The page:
- - Tuesday, August 26, 2014

The days when a boy could ride his bicycle to the park to take in a carefree summer day are gone with the wind. Society now insists on coddling the young, insisting on helmets and padding lest a raindrop fall and bruise a scalp or skull. A new Reason-Rupe poll, alas, finds that’s the way Americans want it, because they’re terrified that boys will be boys.

Among those surveyed, 83 percent demand laws against parents who won’t constantly hover over their 6-year-olds playing in a public space. Sixty-eight percent want the government to intervene lest a 9-year-old be seen by himself in a public park at high noon.

This is no theoretical concern. Police in Port St. Lucie, Fla., arrested a mom who allowed her 7-year-old son, Dominic, to walk to a park a half-mile from their home. Dominic had a cellphone and could call if he ran into trouble. His mom regularly checked in to see if he was OK.

That wasn’t OK enough for a neighborhood busybody, who saw the youngster playing on his own and called the constable. The mom was taken away and charged with felony child neglect. Putting parents away on such fluff and flimsy isn’t exactly the most effective way to ensure good parenting, but common sense goes out the window when some people talk about children.

Scary news stories about “stranger danger” and missing children abound, with the always-excited media giving the impression that kids are more at risk now than they were decades ago. That’s not true.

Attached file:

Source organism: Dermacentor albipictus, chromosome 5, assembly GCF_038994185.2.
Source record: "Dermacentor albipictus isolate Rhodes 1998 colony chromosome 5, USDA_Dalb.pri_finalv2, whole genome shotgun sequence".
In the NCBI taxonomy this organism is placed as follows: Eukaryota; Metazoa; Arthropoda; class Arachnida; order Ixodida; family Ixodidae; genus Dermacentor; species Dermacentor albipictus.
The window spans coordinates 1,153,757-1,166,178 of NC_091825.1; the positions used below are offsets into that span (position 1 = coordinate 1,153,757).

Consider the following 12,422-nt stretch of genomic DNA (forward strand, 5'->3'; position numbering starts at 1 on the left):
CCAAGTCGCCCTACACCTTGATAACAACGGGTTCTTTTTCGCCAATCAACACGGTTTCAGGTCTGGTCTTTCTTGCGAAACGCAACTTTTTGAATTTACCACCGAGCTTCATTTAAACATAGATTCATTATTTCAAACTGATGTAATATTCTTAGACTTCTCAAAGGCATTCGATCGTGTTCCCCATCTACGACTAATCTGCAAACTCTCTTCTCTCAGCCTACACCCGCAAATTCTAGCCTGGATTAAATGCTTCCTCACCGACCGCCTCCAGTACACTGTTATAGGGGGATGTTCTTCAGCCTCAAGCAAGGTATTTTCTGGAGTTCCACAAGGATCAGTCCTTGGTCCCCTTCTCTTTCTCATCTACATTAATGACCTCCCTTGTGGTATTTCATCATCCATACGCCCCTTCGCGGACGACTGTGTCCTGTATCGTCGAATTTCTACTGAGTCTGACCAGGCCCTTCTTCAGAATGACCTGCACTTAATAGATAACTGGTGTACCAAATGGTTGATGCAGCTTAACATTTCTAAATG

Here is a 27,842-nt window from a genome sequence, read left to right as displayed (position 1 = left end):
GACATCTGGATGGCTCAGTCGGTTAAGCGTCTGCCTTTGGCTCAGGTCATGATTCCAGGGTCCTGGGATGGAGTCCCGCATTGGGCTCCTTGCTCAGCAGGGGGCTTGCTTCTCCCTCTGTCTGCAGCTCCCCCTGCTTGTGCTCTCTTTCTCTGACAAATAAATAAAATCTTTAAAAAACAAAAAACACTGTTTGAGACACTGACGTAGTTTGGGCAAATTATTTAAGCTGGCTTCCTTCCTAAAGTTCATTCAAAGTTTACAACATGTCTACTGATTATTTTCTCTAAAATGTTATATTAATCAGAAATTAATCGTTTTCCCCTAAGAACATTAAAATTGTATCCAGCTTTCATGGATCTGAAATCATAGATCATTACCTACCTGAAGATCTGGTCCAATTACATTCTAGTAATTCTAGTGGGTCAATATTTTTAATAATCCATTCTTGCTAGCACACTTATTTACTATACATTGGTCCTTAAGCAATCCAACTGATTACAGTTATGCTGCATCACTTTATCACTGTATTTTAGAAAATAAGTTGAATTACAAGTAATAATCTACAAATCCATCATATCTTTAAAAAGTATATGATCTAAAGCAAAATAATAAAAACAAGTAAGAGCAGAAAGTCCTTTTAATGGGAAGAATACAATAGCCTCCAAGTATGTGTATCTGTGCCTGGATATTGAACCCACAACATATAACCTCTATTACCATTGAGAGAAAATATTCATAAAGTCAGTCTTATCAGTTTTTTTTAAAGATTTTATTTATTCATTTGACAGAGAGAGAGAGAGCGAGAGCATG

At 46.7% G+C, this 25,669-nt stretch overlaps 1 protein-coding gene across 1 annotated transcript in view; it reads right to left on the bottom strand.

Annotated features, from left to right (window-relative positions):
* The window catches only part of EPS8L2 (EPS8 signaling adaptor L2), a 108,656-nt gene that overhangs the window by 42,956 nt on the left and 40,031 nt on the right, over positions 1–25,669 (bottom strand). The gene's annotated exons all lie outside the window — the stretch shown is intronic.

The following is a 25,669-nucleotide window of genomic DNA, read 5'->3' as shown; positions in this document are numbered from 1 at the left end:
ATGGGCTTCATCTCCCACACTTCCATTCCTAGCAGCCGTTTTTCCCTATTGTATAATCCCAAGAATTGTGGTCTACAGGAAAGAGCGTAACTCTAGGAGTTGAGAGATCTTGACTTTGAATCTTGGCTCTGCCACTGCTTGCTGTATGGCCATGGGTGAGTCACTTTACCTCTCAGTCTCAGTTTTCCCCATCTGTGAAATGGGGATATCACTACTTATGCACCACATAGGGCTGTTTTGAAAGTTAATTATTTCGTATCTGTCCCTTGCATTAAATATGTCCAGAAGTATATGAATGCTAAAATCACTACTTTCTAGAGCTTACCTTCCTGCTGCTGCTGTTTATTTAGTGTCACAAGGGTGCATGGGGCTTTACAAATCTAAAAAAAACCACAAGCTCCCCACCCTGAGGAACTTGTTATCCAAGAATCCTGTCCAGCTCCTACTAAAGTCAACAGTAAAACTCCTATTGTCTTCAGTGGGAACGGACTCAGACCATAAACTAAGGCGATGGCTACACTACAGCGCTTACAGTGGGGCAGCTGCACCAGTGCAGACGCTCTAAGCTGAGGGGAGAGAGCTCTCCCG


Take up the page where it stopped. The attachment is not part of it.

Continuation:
Not only is murder at a record low, children under 11 are the least likely of any demographic group to be a victim, according to the FBI. An FBI analysis in 2000 found that more than 80 percent of assaults on children occur in the home, not at school or in a park. Most are committed by acquaintances or, less often, by members of the family. Only 5 percent are committed by strangers.

Another Justice Department study conducted in 2000 found that of 58,200 missing-child reports, only 115 represented actual kidnappings. “Most children’s nonfamily abduction episodes,” the study concluded, “do not involve elements of the extremely alarming kind of crime that parents and reporters have in mind (such as a child’s being killed, abducted overnight, taken long distances, held for ransom or with the intent to keep the child) when they think about a kidnapping by a stranger.”

Once child-custody disputes and false reports are weeded from the numbers, the statistics show that only 14 children under the age of 17 were taken from a public park in a typical 12-month period. Staying at home is no safer; 16 were snatched away from their homes. Far more kids die every year from poisoning or drowning in the home than from abduction.

The child is the ultimate victim of the irrational fear of play time without constant surveillance. Jettisoning the training wheels from a bicycle is an important moment in a child’s life, a recognition that he can balance himself without assistance. If he falls and skins his knee, he learns there are limits to what he can do. He learns that independence has limits.

Learning the limits of independence is what growing up is all about. Forcing kids to spend their childhoods encased in bubble wrap, bathed in the glow of a television screen, creates a generation of timid dependents. Small wonder that Obamacare encourages 26-year-old “children” to freeload on their parents’ health insurance plans.

The Florida mom deserves congratulations, not a felony conviction, for trying to enable her son to grow up the way nature intends him to.